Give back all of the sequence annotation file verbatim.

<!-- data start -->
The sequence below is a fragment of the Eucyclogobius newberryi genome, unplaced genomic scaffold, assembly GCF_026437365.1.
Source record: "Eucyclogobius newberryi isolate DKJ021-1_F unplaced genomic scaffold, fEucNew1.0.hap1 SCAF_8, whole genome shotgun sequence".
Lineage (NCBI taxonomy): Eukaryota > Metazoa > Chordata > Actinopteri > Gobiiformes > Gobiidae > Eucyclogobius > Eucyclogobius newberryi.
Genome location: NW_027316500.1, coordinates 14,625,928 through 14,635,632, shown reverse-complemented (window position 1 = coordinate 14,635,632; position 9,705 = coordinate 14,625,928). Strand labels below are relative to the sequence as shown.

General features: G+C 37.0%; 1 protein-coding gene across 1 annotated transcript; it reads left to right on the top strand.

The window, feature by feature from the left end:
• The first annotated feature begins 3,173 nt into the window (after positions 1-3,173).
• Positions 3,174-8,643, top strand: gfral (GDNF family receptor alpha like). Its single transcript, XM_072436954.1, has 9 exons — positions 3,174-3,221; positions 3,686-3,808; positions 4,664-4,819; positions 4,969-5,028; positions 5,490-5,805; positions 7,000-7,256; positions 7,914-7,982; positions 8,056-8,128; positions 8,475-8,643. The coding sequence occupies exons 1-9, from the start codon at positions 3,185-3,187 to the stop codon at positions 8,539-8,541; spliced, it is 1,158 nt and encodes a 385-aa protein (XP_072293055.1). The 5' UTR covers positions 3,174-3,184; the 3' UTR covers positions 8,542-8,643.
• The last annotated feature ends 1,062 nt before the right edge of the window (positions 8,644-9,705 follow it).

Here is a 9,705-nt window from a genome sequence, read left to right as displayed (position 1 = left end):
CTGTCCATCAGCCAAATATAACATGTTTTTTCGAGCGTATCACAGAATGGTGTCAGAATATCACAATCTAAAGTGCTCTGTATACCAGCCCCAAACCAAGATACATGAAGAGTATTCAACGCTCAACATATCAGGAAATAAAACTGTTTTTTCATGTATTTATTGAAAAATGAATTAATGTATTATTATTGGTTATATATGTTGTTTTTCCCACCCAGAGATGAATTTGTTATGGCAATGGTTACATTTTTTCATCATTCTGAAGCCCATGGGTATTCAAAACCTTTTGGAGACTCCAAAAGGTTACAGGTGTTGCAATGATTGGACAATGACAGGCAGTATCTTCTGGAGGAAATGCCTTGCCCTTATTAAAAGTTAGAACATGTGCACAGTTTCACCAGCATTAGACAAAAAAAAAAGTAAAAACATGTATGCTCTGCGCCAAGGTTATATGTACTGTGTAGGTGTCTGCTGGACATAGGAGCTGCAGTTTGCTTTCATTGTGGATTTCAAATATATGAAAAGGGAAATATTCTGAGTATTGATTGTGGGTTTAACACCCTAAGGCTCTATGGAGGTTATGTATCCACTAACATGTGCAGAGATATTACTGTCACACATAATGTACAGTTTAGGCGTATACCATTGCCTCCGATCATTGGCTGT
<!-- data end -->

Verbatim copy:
The sequence below is a fragment of the Eucyclogobius newberryi genome, unplaced genomic scaffold, assembly GCF_026437365.1.
Source record: "Eucyclogobius newberryi isolate DKJ021-1_F unplaced genomic scaffold, fEucNew1.0.hap1 SCAF_8, whole genome shotgun sequence".
Lineage (NCBI taxonomy): Eukaryota > Metazoa > Chordata > Actinopteri > Gobiiformes > Gobiidae > Eucyclogobius > Eucyclogobius newberryi.
Genome location: NW_027316500.1, coordinates 14,625,928 through 14,635,632, shown reverse-complemented (window position 1 = coordinate 14,635,632; position 9,705 = coordinate 14,625,928). Strand labels below are relative to the sequence as shown.

General features: G+C 37.0%; 1 protein-coding gene across 1 annotated transcript; it reads left to right on the top strand.

The window, feature by feature from the left end:
• The first annotated feature begins 3,173 nt into the window (after positions 1-3,173).
• Positions 3,174-8,643, top strand: gfral (GDNF family receptor alpha like). Its single transcript, XM_072436954.1, has 9 exons — positions 3,174-3,221; positions 3,686-3,808; positions 4,664-4,819; positions 4,969-5,028; positions 5,490-5,805; positions 7,000-7,256; positions 7,914-7,982; positions 8,056-8,128; positions 8,475-8,643. The coding sequence occupies exons 1-9, from the start codon at positions 3,185-3,187 to the stop codon at positions 8,539-8,541; spliced, it is 1,158 nt and encodes a 385-aa protein (XP_072293055.1). The 5' UTR covers positions 3,174-3,184; the 3' UTR covers positions 8,542-8,643.
• The last annotated feature ends 1,062 nt before the right edge of the window (positions 8,644-9,705 follow it).

Here is a 9,705-nt window from a genome sequence, read left to right as displayed (position 1 = left end):
CTGTCCATCAGCCAAATATAACATGTTTTTTCGAGCGTATCACAGAATGGTGTCAGAATATCACAATCTAAAGTGCTCTGTATACCAGCCCCAAACCAAGATACATGAAGAGTATTCAACGCTCAACATATCAGGAAATAAAACTGTTTTTTCATGTATTTATTGAAAAATGAATTAATGTATTATTATTGGTTATATATGTTGTTTTTCCCACCCAGAGATGAATTTGTTATGGCAATGGTTACATTTTTTCATCATTCTGAAGCCCATGGGTATTCAAAACCTTTTGGAGACTCCAAAAGGTTACAGGTGTTGCAATGATTGGACAATGACAGGCAGTATCTTCTGGAGGAAATGCCTTGCCCTTATTAAAAGTTAGAACATGTGCACAGTTTCACCAGCATTAGACAAAAAAAAAAGTAAAAACATGTATGCTCTGCGCCAAGGTTATATGTACTGTGTAGGTGTCTGCTGGACATAGGAGCTGCAGTTTGCTTTCATTGTGGATTTCAAATATATGAAAAGGGAAATATTCTGAGTATTGATTGTGGGTTTAACACCCTAAGGCTCTATGGAGGTTATGTATCCACTAACATGTGCAGAGATATTACTGTCACACATAATGTACAGTTTAGGCGTATACCATTGCCTCCGATCATTGGCTGT